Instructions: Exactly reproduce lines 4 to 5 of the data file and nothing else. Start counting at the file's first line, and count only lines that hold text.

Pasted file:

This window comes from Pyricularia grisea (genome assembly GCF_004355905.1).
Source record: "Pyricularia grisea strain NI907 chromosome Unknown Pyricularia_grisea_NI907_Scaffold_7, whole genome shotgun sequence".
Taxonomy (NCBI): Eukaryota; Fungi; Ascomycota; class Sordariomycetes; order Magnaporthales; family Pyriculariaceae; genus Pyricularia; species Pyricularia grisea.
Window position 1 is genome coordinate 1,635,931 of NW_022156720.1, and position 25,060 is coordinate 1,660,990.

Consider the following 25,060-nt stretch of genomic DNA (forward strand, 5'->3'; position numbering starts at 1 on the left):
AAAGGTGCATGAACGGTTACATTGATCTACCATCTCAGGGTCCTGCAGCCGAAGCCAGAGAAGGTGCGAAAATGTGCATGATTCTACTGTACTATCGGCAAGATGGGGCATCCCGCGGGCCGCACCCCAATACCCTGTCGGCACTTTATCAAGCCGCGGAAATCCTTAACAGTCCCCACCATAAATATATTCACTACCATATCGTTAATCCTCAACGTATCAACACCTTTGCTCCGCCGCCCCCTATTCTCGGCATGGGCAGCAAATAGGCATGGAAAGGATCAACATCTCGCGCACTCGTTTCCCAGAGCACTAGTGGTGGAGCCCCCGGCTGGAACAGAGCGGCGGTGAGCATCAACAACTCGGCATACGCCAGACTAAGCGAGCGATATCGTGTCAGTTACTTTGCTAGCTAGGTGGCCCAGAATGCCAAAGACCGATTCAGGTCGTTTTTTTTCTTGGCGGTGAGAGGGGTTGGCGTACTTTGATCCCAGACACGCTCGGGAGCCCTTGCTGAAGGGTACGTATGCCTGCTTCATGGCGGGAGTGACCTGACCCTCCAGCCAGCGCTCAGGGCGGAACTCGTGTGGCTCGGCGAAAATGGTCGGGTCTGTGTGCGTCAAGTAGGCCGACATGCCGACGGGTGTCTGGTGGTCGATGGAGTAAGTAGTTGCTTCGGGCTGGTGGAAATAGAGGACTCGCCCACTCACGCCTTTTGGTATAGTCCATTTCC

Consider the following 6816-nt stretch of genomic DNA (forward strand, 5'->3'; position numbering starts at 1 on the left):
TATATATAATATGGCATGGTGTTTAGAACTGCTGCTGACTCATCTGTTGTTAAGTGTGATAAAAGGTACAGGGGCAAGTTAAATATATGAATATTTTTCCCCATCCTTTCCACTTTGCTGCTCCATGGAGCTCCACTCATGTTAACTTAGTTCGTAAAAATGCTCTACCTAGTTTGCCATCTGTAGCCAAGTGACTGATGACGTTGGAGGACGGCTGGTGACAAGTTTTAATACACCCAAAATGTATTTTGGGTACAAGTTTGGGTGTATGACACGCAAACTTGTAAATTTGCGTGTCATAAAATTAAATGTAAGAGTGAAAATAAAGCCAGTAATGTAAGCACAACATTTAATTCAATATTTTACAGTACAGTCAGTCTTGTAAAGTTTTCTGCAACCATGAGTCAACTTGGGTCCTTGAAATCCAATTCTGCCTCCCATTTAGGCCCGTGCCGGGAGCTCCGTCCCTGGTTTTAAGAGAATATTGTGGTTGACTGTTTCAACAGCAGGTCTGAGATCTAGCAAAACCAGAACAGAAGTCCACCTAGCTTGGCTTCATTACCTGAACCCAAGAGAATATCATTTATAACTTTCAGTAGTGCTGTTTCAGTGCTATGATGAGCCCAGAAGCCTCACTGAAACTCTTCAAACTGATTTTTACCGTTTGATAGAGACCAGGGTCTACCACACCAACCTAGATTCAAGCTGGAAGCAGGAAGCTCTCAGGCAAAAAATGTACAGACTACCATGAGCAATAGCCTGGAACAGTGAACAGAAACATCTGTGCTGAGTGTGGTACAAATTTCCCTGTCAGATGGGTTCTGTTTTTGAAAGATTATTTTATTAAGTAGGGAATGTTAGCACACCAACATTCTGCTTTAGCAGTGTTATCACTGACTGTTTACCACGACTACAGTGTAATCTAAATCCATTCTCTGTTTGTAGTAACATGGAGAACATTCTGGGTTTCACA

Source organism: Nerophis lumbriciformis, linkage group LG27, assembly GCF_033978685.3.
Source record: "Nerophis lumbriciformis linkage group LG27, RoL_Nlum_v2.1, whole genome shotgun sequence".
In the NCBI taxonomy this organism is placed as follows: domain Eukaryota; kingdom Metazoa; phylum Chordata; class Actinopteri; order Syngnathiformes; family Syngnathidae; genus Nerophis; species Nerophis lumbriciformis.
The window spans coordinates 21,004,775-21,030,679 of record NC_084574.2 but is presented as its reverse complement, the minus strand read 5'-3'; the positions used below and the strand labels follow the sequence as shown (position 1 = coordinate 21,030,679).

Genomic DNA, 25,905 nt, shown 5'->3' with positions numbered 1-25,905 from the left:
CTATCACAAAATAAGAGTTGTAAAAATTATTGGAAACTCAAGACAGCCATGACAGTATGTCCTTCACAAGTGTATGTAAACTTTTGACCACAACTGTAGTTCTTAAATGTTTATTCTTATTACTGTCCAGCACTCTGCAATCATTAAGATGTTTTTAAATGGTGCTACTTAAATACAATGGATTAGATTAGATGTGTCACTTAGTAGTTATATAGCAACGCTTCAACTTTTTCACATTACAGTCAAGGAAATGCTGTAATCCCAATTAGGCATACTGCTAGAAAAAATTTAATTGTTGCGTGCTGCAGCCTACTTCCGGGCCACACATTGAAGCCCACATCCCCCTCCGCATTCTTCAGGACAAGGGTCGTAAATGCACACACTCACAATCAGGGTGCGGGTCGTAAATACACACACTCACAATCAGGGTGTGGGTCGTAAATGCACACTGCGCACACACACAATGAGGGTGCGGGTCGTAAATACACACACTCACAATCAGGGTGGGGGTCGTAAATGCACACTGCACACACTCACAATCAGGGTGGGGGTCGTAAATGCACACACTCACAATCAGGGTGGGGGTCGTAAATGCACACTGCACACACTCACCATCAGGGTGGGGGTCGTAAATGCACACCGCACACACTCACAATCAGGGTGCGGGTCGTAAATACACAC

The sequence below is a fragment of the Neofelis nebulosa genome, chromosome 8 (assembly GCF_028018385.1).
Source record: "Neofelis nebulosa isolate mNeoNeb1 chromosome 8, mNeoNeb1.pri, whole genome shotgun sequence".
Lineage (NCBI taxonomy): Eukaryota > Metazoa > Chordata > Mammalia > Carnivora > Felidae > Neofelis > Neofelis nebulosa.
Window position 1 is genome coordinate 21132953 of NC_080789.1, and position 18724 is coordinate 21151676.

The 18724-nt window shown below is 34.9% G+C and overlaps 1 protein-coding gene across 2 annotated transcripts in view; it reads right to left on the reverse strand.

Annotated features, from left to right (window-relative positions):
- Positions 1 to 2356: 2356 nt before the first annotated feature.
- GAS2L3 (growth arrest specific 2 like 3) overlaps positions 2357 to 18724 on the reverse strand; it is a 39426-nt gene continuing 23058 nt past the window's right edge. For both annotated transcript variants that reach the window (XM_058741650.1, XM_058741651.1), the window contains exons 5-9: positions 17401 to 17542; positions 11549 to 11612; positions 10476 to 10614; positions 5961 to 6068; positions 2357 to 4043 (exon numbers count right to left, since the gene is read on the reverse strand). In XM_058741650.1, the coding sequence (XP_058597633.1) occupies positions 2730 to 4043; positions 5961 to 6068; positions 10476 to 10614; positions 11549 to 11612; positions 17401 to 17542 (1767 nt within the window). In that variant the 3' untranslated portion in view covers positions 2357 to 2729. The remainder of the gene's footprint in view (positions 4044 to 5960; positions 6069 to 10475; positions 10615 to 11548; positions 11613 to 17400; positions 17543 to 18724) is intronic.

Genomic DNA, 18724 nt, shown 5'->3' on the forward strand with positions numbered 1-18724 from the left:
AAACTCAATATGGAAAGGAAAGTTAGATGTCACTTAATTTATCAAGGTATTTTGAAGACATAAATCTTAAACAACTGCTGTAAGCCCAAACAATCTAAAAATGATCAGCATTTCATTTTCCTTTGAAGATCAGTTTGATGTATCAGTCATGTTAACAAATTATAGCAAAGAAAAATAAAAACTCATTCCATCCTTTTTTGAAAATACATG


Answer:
Window position 1 is genome coordinate 1,635,931 of NW_022156720.1, and position 25,060 is coordinate 1,660,990.

Consider the following 25,060-nt stretch of genomic DNA (forward strand, 5'->3'; position numbering starts at 1 on the left):